Art exists to innovate, to break barriers, to deviate from the norm. Remote Sense by Jonny Knox and Darien Brito is no exception. Debuting at the Glasgow Science Theatre Planetarium as a part of Cryptic Nights, Remote Sense is a visual and audio experience quite unlike any other.
Glasgow based artist Jonny Knox teamed up with audio-visual based artist Darien Brito to create Remote Sense; although they have been working on this project for some time, the pair didn’t meet in person until two days before the premiere in Glasgow on 10 November. Combining Knox’s background in architecture and computer generated graphics with Brito’s work in audio-visual elements in technology, these artists have developed an immersive experience that leaves the viewer stupefied and bewildered.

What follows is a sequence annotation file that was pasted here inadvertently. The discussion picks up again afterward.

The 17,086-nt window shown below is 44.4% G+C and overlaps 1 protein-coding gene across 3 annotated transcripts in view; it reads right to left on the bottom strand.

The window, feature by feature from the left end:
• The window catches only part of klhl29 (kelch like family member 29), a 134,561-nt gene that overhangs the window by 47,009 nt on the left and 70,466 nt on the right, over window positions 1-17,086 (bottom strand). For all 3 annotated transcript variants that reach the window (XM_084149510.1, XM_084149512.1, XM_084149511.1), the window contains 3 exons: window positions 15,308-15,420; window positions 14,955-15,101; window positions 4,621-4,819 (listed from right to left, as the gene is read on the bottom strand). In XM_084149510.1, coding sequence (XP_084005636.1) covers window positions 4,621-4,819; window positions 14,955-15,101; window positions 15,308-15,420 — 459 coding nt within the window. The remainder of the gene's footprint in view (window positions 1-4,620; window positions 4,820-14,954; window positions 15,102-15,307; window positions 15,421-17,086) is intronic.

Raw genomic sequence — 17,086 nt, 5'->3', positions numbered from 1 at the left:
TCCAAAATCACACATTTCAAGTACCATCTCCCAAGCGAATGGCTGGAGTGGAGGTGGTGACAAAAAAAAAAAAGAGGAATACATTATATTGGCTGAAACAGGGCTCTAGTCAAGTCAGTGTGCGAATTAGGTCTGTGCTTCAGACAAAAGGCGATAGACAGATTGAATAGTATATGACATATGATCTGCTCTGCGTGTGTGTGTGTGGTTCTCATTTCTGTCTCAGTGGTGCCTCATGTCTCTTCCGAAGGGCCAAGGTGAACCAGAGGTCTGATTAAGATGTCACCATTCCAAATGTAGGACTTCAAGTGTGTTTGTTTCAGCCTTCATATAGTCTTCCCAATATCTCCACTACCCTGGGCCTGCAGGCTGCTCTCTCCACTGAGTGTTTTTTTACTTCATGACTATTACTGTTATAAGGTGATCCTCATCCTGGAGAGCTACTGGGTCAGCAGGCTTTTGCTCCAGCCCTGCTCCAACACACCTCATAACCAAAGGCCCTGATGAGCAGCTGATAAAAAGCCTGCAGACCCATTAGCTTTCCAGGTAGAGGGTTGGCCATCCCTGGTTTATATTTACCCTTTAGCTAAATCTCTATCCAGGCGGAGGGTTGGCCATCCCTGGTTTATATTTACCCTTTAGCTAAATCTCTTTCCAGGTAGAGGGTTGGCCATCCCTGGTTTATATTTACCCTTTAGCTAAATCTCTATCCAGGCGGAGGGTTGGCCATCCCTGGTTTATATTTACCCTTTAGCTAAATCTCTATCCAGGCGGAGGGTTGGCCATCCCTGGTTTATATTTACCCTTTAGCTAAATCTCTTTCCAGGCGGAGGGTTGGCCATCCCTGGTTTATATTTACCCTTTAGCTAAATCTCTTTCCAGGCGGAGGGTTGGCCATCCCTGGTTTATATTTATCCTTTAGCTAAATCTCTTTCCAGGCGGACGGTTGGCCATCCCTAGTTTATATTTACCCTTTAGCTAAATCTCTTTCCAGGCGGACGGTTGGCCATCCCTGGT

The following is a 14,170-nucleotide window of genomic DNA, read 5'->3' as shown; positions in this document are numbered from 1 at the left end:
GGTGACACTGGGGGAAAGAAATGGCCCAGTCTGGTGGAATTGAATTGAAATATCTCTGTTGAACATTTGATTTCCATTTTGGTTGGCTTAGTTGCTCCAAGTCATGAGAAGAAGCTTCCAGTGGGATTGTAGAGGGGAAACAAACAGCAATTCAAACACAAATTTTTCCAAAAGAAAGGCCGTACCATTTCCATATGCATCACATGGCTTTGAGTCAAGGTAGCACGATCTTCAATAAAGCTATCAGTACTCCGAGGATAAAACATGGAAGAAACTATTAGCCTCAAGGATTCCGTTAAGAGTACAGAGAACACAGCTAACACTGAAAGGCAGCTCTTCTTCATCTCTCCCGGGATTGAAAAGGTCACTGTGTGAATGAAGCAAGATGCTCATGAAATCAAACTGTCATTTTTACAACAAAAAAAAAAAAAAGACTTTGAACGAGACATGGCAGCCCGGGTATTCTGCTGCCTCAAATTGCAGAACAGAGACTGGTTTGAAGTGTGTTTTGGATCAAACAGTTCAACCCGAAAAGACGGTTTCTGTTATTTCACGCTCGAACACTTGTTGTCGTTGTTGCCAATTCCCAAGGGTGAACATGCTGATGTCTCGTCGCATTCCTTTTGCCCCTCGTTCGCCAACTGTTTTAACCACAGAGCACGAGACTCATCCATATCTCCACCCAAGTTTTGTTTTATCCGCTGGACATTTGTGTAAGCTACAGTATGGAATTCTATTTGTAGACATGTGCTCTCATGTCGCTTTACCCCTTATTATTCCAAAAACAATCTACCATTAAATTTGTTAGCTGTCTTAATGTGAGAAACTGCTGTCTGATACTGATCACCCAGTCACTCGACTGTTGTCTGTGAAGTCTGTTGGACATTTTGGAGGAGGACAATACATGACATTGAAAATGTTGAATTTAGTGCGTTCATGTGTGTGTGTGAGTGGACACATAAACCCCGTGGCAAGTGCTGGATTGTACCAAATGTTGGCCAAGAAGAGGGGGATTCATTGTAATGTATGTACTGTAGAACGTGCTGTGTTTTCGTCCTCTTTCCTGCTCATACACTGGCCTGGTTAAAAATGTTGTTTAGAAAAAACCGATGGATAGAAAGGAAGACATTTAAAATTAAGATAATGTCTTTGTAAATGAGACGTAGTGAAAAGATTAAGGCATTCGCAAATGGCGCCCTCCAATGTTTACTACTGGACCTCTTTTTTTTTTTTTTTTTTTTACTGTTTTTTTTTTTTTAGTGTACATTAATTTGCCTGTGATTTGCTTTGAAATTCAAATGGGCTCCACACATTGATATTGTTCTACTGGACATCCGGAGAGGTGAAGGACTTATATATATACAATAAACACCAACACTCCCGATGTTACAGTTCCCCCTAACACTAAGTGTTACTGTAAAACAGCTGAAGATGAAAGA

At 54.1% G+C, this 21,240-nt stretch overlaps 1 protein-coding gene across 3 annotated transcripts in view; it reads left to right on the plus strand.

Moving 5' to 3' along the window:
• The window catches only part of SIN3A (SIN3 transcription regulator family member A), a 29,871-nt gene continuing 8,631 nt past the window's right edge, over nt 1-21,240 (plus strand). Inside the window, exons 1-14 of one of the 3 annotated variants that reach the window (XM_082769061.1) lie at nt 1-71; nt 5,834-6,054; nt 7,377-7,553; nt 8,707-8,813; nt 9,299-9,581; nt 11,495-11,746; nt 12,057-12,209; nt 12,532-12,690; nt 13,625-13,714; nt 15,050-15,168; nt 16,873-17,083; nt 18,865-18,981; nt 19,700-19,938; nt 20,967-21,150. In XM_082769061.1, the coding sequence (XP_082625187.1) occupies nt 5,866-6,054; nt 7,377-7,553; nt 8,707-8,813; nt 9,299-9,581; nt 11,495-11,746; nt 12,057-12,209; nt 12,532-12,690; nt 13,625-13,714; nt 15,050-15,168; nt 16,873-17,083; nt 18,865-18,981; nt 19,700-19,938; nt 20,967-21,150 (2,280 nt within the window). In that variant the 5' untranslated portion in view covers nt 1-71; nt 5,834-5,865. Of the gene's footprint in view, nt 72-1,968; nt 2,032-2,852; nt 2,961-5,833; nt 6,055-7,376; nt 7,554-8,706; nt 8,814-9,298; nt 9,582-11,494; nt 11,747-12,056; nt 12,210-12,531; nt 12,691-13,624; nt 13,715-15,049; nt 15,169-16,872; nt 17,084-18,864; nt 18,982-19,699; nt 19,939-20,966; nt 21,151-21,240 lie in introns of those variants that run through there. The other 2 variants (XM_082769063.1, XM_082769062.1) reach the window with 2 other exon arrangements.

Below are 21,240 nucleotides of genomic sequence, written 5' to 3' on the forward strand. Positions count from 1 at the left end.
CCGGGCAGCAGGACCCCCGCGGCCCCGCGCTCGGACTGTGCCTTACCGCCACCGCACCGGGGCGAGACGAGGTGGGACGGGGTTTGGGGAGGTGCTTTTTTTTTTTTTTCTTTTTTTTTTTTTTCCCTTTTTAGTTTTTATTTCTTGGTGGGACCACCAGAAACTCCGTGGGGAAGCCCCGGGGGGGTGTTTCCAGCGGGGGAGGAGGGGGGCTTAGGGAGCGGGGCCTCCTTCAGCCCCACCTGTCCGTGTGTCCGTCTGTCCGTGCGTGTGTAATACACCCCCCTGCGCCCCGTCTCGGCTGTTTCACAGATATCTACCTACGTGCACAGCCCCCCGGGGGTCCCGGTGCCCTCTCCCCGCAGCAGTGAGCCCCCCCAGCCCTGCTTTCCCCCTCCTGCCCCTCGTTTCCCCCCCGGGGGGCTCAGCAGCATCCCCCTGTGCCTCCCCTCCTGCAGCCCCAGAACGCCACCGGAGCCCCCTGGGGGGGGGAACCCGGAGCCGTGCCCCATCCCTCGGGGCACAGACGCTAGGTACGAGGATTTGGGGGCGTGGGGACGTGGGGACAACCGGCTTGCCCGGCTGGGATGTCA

Remote Sense draws inspiration from cave paintings; by utilizing the dome structure of the planetarium, the viewer is placed in the same perspective as a Neolithic artist or viewer. Ambient soundscapes paired with abstract visuals create an experience that forces the viewer to pay attention. Experiencing Remote Sense elicits a very visceral reaction within its spectators, and it’s difficult to realize how immersed you are within Knox and Brito’s built environment until there is a pause and the planetarium goes completely dark.
The blend of technology and artwork contributes to the success of Remote Sense. How often can you say you’ve gone to an immersive art experience in a planetarium? Not very often. The creation of this project marks a pioneering of art into new and exciting places.
There is nothing quite like Remote Sense, and that is precisely the mission of Cryptic Nights - to give new Glaswegian artists a chance to explore emerging ideas and create new and interesting content. By encouraging the creative exploits of artists, projects like Remote Sense can take place and have a great impact on its audience.